Thursday, November 01, 2012

A winterising trick

The other day I accidentally found a cute way to drain off the plumbing in Herbie.  Now winter is approaching I like to leave the pipes empty when we leave the boat cold for any length of time.  In the old days I just used to close the water tank stop cock, open all the taps and switch off the water pump.  Not forgetting also to drain our morco water heater.  Then when we had those very cold winters in 2009/10, I got into the habit of removing the water pump (it only takes a couple of minutes) and draining the dregs of the pipes from some drain cocks near the floor at the back of the boat.  A bit of a pain getting at the drain cocks, they are at the base of the coat cupboard under a pile of lifejackets.

This time, I was draining the shower hose and taps by putting  the free end of the shower hose in a bottle lying on the bathroom floor.  I don’t drain it into the bath because you can’t pump the sump really dry. Then I noticed that because the shower hose had been full of water, it not only drained itself into the bottle but also kept going, acting as a syphon to drain all the low lying pipes.  I should explain that the pipes lie in a conduit a couple of inches above floor level.  So as long as the bottle was right on the floor, I could drain everything, as near as dammit, through the shower hose.  I checked afterwards by opening the drain cocks at the back and no water came from them.  Well just a drip or two.  There must be some left behind when the syphon breaks, but spread along 40 ft of pipe I doubt it would be enough to burst a plastic pipe if it froze.   So that makes draining down dead easy.  You have to remember to open all the taps first or it won’t work.

I know some people empty their water tank too.  I’ve never done that, reckoning that it has plenty of expansion space, and that such a large mass of water lying below the canal surface would take a long time to get seriously frozen.  Neither have I drained the calorifier as it is lagged, but maybe I ought to.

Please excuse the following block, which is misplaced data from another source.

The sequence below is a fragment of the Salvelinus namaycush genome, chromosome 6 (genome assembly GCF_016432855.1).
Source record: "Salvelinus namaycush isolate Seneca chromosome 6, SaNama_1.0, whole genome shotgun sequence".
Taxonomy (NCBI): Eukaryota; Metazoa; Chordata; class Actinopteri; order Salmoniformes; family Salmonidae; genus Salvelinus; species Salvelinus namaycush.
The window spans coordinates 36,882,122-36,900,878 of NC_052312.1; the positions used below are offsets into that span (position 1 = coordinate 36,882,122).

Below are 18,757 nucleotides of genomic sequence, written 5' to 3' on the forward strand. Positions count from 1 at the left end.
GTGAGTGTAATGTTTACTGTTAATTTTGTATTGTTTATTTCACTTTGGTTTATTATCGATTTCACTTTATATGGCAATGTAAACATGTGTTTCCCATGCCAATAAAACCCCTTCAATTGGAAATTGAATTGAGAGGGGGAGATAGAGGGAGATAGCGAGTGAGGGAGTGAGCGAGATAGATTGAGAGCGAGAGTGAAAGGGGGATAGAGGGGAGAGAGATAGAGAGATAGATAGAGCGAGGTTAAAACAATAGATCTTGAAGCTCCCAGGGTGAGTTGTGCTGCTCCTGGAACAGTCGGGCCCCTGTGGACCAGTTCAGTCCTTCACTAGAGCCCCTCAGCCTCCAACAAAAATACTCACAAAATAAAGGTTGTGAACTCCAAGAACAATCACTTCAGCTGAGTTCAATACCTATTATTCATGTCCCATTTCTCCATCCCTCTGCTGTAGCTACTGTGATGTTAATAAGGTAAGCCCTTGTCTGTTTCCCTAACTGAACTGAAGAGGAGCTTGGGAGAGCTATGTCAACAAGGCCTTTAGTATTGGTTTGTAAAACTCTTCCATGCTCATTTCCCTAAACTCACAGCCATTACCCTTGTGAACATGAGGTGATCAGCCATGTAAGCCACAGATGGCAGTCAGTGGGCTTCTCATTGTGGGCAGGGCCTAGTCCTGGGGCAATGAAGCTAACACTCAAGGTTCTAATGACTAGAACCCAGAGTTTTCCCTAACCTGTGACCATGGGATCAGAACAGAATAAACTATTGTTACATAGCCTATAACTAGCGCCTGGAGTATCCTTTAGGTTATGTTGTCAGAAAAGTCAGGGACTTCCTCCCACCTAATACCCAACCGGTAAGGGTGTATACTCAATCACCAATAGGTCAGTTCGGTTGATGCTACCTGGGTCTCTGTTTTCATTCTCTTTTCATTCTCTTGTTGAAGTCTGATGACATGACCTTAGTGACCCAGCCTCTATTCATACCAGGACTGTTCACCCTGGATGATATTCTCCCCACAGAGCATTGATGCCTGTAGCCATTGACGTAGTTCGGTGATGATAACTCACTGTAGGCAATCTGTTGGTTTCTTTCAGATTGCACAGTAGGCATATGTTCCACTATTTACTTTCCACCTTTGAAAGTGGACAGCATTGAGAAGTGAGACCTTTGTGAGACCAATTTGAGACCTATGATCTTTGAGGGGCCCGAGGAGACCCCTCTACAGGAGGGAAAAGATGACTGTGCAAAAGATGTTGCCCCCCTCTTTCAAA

Actually the best way to keep a boat safe if the weather gets really really cold is to go and stay on it. Light the fire and get cosy. We’ve done that in the past and really enjoyed it.

One advantage of having our engine taken out to do the camshaft recently was that the engine cooling system had to be refilled, so I got them to fill it 50/50 with 5 year antifreeze, the red stuff.  We were about due for an antifreeze change and I recall from when I last did it that getting rid of the old coolant from the engine bay floor was a rotten job.   At Calcutt they had the answer.  A serious wet and dry vacuum cleaner.  Every boat yard should have one.  I’d gladly pay a modest sum to use it every so often.

P1060503 (768x1024)

Boating gets you drooling over the strangest things doesn’t it?


Unknown said...

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Halfie said...

I must have had too much time on my hands... I looked up BS792 (embossed on the side of the grey bin under the vacuum cleaner). It refers to the specifications for - wait for it - mild steel dustbins! Mind you, I couldn't tell you what those specifications are (you'll be relieved to know). I'm not shelling out £48 to British Standards for that!

Brian and Diana on NB Harnser said...

I know of at least 2 people who have lost calorifers in the past couple of hard winters. One leaked straight away, the other was bulged and gave up a few months later.
With the cold we have had over the past years lagging wont help for long.
Mine is plumbed via a valve to the shower drain, so I just pump it out.

Neil Corbett said...

Neat idea Brian. I don't thnk that's feasible on herbie, The calorimeter is a good 20ft from the shower. Draining the calorimeter is easy. It's getting rid of the water from that low level in the boat that is the problem I have to crack.